How does agricultural building design affect animal welfare?
There are many variables to consider in order to achieve high standards in animal welfare, from types of feed through to the structures built to house the animals.
While the specific requirements for each type of livestock varies, the way the farm buildings are constructed plays a role in the animals’ welfare and, therefore, can affect a farm’s productivity and profit.
Steve Gladwyn spent 20 years as a dairy farmer before becoming a steelwork detailer at Collins Design & Build. He says that the two most important considerations, no matter what type of animal you’re rearing, are providing both enough space and adequate ventilation.
Minimum floor space allowance varies by type of animal, the size of the animal and the amount of bedding provided.
Detailed charts are available from RSPCA Assured, which provide guidelines for ensuring animals have enough space to move around and lie down.
When planning an agricultural building the amount of space you need should be one of your first calculations. Gladwyn also recommends planning for the future.
Don’t just build a farm building that can handle your current capacity - look to the future and think about how many animals you’ll need to house in five or ten years.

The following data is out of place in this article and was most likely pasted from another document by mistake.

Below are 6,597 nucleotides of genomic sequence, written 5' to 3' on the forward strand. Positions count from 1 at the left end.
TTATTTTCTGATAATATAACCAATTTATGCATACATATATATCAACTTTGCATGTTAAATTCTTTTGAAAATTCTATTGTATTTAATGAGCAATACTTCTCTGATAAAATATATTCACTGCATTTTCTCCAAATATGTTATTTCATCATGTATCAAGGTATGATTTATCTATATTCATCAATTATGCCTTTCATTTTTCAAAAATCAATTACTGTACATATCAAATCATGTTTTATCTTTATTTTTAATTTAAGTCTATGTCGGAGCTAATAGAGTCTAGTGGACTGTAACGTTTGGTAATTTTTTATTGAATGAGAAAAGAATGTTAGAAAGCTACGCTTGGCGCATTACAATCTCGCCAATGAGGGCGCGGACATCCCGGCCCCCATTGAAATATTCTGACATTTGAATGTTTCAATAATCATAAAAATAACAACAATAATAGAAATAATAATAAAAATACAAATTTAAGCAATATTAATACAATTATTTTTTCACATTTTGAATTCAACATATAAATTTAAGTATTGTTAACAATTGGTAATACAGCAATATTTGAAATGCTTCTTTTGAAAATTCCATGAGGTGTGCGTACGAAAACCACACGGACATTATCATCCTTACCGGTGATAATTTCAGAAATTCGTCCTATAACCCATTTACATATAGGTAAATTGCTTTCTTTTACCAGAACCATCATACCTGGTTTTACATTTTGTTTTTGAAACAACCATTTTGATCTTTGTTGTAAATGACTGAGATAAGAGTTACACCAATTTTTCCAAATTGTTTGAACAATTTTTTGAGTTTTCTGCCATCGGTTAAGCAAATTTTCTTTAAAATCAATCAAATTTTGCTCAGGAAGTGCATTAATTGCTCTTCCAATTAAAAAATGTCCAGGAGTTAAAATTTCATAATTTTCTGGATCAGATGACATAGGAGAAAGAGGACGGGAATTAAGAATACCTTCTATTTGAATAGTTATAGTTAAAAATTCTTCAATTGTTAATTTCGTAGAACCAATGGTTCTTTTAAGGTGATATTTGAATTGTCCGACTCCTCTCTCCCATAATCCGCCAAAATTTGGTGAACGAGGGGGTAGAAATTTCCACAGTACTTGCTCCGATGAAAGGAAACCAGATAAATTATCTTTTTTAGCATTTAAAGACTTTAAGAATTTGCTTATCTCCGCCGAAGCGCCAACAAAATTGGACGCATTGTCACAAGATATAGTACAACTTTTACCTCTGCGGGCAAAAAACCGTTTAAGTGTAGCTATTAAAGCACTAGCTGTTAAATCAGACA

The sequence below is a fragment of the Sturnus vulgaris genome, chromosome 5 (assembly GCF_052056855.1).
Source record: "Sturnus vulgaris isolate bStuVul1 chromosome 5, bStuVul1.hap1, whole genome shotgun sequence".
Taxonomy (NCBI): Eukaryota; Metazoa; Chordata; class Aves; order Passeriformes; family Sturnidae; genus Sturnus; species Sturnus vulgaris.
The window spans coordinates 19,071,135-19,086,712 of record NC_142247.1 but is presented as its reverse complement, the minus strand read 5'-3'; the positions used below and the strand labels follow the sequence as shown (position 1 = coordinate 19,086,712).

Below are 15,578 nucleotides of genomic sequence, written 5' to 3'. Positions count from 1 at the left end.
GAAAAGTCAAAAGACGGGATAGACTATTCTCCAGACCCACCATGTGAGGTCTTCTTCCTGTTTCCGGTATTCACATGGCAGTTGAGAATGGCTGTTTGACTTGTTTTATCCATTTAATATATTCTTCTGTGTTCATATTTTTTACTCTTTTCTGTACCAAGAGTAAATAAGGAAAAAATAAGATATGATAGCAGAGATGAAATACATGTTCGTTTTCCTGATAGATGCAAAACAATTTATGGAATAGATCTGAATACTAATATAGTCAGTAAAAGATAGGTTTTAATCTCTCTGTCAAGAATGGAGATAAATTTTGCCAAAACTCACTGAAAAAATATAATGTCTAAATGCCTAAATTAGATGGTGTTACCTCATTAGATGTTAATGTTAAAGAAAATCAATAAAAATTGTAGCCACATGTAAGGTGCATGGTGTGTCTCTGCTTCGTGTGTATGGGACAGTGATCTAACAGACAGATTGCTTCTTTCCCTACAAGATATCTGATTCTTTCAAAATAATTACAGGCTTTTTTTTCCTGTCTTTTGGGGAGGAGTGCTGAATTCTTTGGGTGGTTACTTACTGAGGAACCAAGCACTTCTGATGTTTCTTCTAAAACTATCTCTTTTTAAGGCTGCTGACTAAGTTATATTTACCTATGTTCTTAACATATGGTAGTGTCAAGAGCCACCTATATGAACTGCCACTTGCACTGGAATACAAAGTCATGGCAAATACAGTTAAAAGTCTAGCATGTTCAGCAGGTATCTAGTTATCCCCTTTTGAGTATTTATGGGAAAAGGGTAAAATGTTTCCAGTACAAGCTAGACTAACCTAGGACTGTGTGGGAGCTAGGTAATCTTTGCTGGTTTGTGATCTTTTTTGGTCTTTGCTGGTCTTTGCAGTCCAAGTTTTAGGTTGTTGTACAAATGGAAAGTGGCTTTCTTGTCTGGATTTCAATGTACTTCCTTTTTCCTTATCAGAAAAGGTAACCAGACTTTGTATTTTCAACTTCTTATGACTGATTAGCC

It might mean a more expensive building now, but it could save you money in the long-term and it means you’ll be ready for expansion when the time comes.
Good ventilation plays a part in maintaining an optimal temperature, reducing humidity and condensation, preventing illness and lowering stress levels for the animals.
How a building is ventilated, and the amount of ventilation required, will depend on the type of animals being housed.
“You need to find the right balance,” explains Gladwyn. “You don’t want a draught, but there needs to be plenty of air,” he says, noting that some animals are less capable of dealing with chills.
For example, the housing for dairy and mature beef cattle usually have open sides, while chicken enclosures need to provide more shelter from the wind and a warmer internal temperature.
“If you’ve got the ventilation right, you’re well on your way to happy and healthy animals,” Gladwyn adds.
Jamie Robertson, livestock health specialist and honorary research fellow at Aberdeen University agrees. He points out that, when it comes to ventilation, it’s the slope of the roof that really matters, especially with the trend for buildings to be wider.
Problems with ventilation occur when you specify a building to have a certain roof height because the slope will change depending on how wide the building is. If you don’t have at least a 15-degree roof pitch, you won’t get the chimney-like effect that draws stale air out of the building. A 22-degree pitch is even better.
In addition, Robertson notes that for ventilation to work well you need adequate air inlets too. If the building is enclosed, the inlets need to be big enough to provide a constant flow of air, without being so large that they subject the animals to wind and rain.
For more information on ventilation on agricultural buildings please click here